Processing systems/design

All-Electric Subsea Processing Advances With Testing of Subsea Variable Speed Drive

A JIP turned the dial closer to achieving all-electric subsea processing with the underwater testing of a subsea variable speed drive in a harsh water environment.

The subsea VSD being lowered into the water in Vaasa, Finland. All images courtesy of ABB.

The first full-scale prototype of a subsea variable speed drive (VSD) was tested last month in a sheltered harbor in Vaasa, Finland. Designed for subsea gas compression, the subsea VSD operated over 3 weeks in a back-to-back configuration directly with the grid, without motor loads.


A 5-year joint industry project (JIP), started in 2013 between Chevron, Total, Statoil, and ABB, aims to develop transmission, distribution, and power conversion systems for subsea pumps and gas compressors operating at depths of 3000 m and over long distances.

The VSD uses a pressure-compensated design, whereby its power components are cooled by being submerged in oil. The water test proved that the electronic and power components can meet the thermal performance demanded. Before the test, the main drive sub-assemblies and components were pressure-tested at 300 bars in Statoil’s R&D facility in Trondheim, Norway.

Bazmi Husain, ABB CTO, said, “We have demonstrated the successful and reliable operation in a number of high-stress conditions. This is a major milestone in solving such a grand challenge. It takes technology from the laboratory to the field in a structured qualification and pragmatic process, via prototypes and multiple demonstrations.”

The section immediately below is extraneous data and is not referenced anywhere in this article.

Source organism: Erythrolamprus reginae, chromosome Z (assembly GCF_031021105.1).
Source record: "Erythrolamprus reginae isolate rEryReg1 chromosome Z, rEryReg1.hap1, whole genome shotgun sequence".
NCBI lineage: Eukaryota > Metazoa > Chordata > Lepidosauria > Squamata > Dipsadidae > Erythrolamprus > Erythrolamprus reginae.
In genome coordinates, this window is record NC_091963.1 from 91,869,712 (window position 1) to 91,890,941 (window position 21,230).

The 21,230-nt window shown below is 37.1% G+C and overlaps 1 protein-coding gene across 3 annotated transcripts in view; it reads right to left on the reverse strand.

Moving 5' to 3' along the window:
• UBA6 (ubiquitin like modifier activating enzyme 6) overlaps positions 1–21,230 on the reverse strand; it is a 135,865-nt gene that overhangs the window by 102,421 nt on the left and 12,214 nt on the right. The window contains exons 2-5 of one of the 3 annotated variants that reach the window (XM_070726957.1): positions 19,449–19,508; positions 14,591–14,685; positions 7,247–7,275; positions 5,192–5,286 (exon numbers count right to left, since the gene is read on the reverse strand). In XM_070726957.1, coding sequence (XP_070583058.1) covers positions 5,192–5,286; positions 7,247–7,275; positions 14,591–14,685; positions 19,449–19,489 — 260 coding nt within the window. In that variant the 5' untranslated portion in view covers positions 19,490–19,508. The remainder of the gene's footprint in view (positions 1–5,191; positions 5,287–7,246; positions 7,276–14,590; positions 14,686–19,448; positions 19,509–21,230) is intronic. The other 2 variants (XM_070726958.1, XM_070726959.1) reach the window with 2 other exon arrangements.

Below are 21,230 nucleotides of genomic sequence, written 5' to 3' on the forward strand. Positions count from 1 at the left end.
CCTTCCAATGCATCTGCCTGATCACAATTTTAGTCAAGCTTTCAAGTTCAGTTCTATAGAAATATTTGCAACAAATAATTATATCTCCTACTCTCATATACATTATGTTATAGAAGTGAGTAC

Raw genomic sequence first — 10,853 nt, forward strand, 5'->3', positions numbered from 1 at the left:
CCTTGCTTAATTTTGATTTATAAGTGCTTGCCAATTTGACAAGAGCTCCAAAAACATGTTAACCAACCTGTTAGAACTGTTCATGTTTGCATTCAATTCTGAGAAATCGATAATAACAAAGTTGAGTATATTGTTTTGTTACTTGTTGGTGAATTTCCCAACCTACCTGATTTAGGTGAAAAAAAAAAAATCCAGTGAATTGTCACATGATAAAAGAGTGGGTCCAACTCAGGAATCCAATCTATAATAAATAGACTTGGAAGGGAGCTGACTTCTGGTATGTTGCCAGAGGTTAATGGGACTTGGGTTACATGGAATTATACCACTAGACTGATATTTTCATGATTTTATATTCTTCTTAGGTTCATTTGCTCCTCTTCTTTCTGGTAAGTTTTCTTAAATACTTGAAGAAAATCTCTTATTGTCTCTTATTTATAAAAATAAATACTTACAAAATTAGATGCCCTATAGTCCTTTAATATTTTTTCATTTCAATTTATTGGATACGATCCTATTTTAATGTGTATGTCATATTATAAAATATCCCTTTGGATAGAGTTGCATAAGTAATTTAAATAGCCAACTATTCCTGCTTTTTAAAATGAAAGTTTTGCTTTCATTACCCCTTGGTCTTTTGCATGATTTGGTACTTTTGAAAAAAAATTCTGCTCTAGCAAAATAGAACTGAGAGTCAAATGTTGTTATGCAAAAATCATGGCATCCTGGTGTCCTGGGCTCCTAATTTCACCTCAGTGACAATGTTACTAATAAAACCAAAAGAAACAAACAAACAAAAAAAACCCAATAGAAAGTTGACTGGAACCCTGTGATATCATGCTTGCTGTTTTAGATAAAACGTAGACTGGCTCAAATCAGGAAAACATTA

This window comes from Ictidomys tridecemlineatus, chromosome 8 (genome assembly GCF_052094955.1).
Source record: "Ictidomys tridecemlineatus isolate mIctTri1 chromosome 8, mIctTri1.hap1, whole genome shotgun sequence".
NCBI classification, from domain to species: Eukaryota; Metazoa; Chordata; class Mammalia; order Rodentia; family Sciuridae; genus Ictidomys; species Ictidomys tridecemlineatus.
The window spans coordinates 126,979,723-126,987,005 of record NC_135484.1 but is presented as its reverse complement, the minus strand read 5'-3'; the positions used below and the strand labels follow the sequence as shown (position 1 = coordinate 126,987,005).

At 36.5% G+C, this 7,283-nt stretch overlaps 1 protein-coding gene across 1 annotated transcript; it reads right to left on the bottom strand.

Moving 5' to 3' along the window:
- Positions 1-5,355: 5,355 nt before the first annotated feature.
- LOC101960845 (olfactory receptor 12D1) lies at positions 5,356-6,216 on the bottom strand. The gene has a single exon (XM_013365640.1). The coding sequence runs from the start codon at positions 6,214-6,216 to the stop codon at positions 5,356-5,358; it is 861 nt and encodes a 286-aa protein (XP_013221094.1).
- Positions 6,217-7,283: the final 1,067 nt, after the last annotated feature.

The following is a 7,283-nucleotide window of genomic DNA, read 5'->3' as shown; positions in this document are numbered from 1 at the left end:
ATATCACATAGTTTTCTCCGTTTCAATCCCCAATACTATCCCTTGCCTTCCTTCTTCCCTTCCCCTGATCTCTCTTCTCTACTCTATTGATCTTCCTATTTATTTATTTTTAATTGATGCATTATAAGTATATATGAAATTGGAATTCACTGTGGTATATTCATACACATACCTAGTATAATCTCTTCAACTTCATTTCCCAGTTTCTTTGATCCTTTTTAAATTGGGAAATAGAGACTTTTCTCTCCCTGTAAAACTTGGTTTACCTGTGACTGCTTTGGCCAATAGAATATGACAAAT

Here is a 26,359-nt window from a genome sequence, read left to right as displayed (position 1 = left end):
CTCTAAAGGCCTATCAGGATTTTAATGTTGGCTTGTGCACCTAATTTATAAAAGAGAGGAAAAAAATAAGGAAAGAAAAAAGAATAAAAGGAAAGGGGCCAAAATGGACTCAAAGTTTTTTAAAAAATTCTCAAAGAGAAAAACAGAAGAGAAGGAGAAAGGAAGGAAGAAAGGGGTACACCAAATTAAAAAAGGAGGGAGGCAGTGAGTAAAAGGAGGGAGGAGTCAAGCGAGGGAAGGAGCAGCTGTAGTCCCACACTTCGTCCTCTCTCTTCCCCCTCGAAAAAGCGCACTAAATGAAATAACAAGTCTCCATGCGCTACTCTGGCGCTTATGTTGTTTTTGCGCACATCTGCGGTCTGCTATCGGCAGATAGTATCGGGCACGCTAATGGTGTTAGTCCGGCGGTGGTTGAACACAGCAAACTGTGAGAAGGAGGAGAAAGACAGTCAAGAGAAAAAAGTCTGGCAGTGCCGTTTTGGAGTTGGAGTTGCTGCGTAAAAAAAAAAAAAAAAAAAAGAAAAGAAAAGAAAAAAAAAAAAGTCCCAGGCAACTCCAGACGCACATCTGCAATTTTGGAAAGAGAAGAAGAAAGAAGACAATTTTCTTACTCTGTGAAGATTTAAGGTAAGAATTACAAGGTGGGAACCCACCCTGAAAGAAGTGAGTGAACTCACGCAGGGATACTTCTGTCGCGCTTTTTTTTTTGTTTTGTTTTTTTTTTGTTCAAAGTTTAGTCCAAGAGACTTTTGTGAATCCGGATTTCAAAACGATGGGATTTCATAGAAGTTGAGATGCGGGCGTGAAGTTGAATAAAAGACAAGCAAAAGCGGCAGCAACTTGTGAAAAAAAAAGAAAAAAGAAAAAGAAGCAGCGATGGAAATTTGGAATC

The goal is to take power distribution from onshore to the seabed with up to 100 MW capacity being transmitted 600 km to free up the limited space on topside installations. Reduction in costs is possible by having one cable that is distributed to many subsea loads. Additionally, operational costs are reduced, energy and CO2 emissions are lowered, while marine pollution is cut and decommissioning is simplified.

We have to prove to our customers that the entire installation is going to be ultra-reliable because pulling up equipment from 3000 m costs a lot of money,” said Per Erik Holsten, managing director of ABB’s Oil, Gas, and Chemicals business.

The next step is the 3,000-hour shallow-water testing of a subsea power system with two VSDs in a parallel, combined with subsea switchgear and controls, targeted to start late 2018. The first installation of the new subsea power systems in offshore production sites are expected in 2020.

For Further Reading

OTC 27684 Subsea Power JIP—As Enabler for All-Electric Subsea Production by J.Ø Bugge and S. Ingebrigtsen, ABB.